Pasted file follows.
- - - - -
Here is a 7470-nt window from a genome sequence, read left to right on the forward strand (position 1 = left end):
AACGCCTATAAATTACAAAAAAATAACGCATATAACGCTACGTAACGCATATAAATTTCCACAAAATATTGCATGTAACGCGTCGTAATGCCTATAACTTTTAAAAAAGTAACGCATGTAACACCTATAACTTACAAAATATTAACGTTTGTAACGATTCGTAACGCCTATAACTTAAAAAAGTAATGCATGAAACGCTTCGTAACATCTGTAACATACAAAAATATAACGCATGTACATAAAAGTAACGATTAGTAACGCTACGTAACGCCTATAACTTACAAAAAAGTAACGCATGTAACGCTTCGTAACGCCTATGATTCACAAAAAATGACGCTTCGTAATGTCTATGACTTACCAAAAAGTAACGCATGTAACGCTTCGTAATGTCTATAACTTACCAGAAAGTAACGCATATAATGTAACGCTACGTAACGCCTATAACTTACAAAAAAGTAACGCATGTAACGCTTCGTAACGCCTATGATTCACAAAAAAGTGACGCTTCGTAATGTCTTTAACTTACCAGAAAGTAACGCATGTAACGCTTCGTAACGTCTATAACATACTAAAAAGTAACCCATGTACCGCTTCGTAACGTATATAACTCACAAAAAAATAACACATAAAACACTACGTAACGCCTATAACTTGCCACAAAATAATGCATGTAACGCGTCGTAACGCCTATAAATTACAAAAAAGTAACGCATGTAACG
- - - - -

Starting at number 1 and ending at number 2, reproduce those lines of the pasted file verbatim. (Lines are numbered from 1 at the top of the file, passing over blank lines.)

Here is a 7470-nt window from a genome sequence, read left to right on the forward strand (position 1 = left end):
AACGCCTATAAATTACAAAAAAATAACGCATATAACGCTACGTAACGCATATAAATTTCCACAAAATATTGCATGTAACGCGTCGTAATGCCTATAACTTTTAAAAAAGTAACGCATGTAACACCTATAACTTACAAAATATTAACGTTTGTAACGATTCGTAACGCCTATAACTTAAAAAAGTAATGCATGAAACGCTTCGTAACATCTGTAACATACAAAAATATAACGCATGTACATAAAAGTAACGATTAGTAACGCTACGTAACGCCTATAACTTACAAAAAAGTAACGCATGTAACGCTTCGTAACGCCTATGATTCACAAAAAATGACGCTTCGTAATGTCTATGACTTACCAAAAAGTAACGCATGTAACGCTTCGTAATGTCTATAACTTACCAGAAAGTAACGCATATAATGTAACGCTACGTAACGCCTATAACTTACAAAAAAGTAACGCATGTAACGCTTCGTAACGCCTATGATTCACAAAAAAGTGACGCTTCGTAATGTCTTTAACTTACCAGAAAGTAACGCATGTAACGCTTCGTAACGTCTATAACATACTAAAAAGTAACCCATGTACCGCTTCGTAACGTATATAACTCACAAAAAAATAACACATAAAACACTACGTAACGCCTATAACTTGCCACAAAATAATGCATGTAACGCGTCGTAACGCCTATAAATTACAAAAAAGTAACGCATGTAACG